The first and actual impact of the new economic and financial policies will be put to test today when the newly formed body of bankers, exchange bureaus start announcing the daily exchange rate. Outright depreciation of the pound is expected against the dollar, but what worth observing in fact is the extent of that depreciation and more important whether new policies will be attractive enough to lure some hard currency into the formal system instead of the well-entrenched black market.
Some analysts expect that there will be three prices for the dollar: the first one relates to government purchases and its customs and budgetary calculations, the second is the price set up by the new vehicle, through what is termed market makers and the third is the black market price. The gap between the newly set up price and that of the black market will determine the future of these new polices.
Observers can debate whether these measures are full liberalization of the exchange rate, a sound economic policy or a product of outright necessity where there is no other alternative. However, one thing is clear, Sudan is venturing into this exercise with no cushion of foreign currencies out of a deal with an institution like the International Monetary Fund, which usually has standard recipe of economic reforms against flow of loans. Also there was no hard currency flow for political or whatever reasons as happened with Egypt, which received billions of dollars to prop up the new regime of President Abdul Fattah El-Sisi after he deposed former President Mohamed Mursi.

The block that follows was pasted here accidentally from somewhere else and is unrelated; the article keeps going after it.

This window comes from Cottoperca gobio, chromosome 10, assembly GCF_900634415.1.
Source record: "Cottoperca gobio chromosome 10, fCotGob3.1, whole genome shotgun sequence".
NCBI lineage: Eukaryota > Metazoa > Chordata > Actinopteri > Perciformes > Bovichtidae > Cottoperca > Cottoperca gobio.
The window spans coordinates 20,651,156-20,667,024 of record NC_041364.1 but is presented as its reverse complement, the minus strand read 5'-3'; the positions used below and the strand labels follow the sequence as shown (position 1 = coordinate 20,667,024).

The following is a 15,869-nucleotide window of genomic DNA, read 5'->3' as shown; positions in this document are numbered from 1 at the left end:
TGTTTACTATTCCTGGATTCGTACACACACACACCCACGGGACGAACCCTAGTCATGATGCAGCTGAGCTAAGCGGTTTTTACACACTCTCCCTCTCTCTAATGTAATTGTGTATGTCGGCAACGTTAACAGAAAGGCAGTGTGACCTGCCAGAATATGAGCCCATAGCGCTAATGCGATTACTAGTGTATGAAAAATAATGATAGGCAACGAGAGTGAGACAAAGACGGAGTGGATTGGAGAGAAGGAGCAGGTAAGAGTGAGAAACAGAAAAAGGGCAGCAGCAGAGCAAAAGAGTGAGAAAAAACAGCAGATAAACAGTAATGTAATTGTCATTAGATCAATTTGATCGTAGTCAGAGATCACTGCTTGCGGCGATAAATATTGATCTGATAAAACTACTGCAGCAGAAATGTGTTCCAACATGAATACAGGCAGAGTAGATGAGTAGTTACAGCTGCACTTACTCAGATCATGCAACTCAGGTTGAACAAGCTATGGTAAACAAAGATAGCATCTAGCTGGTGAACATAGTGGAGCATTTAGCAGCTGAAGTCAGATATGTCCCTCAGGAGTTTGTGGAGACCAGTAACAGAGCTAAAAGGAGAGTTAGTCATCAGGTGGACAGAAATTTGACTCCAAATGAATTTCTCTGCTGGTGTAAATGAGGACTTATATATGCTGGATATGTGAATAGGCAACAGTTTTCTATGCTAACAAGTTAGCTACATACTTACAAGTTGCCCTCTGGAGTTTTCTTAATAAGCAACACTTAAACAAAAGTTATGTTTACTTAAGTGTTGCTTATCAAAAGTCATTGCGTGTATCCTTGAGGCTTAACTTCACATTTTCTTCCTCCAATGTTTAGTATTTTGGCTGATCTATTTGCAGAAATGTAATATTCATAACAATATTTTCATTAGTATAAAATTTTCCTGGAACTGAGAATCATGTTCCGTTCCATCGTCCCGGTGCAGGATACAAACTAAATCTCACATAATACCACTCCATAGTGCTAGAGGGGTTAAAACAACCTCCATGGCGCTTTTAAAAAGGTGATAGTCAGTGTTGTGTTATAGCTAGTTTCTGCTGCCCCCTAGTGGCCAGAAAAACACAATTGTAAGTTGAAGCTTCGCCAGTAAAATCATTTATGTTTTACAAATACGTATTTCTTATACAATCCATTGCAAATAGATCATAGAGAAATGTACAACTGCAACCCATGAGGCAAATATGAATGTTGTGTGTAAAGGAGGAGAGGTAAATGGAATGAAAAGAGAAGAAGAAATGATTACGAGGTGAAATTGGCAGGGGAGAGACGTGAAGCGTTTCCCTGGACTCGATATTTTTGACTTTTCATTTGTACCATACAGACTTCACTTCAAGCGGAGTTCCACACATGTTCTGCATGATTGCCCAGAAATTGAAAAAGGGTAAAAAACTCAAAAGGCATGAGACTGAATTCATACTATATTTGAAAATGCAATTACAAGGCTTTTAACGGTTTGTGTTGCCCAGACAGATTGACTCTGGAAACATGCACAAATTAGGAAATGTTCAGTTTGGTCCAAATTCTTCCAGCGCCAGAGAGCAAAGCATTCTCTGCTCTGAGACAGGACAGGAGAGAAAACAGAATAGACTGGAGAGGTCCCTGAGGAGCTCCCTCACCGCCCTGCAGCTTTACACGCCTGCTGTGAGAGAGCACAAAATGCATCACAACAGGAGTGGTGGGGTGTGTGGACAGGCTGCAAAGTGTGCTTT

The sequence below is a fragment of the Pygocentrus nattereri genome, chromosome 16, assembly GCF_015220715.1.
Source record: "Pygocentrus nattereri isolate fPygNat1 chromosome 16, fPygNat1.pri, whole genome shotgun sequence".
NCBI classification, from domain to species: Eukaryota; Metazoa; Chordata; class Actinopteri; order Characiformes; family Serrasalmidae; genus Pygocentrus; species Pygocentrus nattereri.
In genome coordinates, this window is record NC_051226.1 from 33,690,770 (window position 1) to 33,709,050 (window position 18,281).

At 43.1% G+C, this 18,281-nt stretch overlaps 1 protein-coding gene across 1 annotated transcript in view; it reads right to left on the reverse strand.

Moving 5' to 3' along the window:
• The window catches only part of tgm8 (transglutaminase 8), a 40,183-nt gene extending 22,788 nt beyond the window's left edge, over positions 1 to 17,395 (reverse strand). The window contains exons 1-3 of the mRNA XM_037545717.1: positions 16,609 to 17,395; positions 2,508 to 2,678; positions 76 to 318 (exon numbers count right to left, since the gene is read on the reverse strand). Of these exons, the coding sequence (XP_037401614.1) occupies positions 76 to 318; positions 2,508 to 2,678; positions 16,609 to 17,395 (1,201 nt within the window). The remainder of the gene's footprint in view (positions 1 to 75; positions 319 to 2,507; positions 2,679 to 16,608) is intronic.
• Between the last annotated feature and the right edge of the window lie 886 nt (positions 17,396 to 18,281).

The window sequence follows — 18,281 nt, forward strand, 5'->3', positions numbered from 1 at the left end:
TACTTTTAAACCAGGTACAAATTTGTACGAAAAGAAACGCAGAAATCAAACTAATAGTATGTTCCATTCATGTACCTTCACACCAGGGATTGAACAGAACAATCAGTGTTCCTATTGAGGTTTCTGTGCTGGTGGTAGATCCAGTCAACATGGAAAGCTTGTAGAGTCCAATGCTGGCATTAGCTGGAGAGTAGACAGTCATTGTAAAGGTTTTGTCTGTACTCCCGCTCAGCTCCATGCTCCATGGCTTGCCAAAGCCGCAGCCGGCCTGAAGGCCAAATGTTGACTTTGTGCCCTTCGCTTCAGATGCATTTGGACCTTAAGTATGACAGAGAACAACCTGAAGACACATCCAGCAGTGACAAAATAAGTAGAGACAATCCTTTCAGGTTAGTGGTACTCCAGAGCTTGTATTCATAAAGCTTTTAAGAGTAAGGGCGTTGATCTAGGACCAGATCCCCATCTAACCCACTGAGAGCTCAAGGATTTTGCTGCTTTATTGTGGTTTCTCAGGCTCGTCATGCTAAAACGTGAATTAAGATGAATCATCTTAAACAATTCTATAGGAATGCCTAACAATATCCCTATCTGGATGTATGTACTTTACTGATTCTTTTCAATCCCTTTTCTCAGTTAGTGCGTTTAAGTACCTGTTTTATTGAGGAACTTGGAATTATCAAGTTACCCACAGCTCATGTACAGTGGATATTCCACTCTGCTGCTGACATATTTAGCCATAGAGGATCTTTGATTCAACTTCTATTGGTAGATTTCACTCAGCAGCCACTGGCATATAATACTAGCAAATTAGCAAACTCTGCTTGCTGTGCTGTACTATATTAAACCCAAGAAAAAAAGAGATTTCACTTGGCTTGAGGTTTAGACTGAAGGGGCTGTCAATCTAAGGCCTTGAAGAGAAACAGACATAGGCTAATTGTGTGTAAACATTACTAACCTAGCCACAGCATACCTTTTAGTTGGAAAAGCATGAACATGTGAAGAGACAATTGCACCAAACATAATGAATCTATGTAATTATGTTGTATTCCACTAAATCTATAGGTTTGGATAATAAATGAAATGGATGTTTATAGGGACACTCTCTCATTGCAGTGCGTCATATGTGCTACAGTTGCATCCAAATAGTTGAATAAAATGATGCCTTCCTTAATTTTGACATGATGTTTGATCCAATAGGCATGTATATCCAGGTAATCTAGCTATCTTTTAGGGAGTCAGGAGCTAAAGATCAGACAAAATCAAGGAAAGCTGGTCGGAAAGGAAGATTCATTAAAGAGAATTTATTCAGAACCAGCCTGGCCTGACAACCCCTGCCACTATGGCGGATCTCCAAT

That brings the discussion the central point that Sudan has to depend on itself literally to navigate out of this crisis and the only tool it can deploy is to apply sound policies in the right way at the right time and with determined follow up for successful implementation. And at least one action taken last week shows the possibility is there.
Following the council of ministers meeting in Medani last week Prime Minister Mutaz Mousa announced that the government has decided on a SDG1800 stabilization price for the sack of wheat. The move is quite significant compared to what happened in the previous season. Initially the government announced an SDG500 late in the season, to which the farmers objected to no avail. Then down the road it was raised by 50 percent, but the move was a bit too little, too late to make an impact.
It is true that the previous government has done some homework on the recommended price for the new season, but it was the new government that took the initiative of endorsing that recommendation and the credit for announcing the price on the appropriate time at the beginning of the season, thus sending the ball to the farmers’ court and put them to challenge.
Of course the success of the wheat season does not depend on farmers alone. A lot has to do with the government ability to deliver as well especially on pressing issues like making financial liquidity available or help in efforts to ease shortage of agricultural laborers and so on. After all it is not only the wheat crop, but a host of other crops that were planted into a record area of 54.4 million feddans that made use of the unprecedented rainy season.
Last week also saw the replacement of a number of undersecretaries of various ministries, a move that should help the new government work in more tandem and harmony as it will have its own right people in appropriate positions to carry on its duties. It was interesting to hear that a tough decision will be carried out against unlawful taxation levies that will be treated as a form of corruption.
It is this gap between declared policies and realities that have crippled various attempts in the past. What counts is not an academic debate on what to call these new policies. The bottom line is what impact they will have on people’s lives. It has proven time and again that chasing the black market prices after the depreciation of the national currency is a futile exercise. Better try a different approach, but with solid determination and on the top of that make self-dependence a national duty preached and practiced first by the government.
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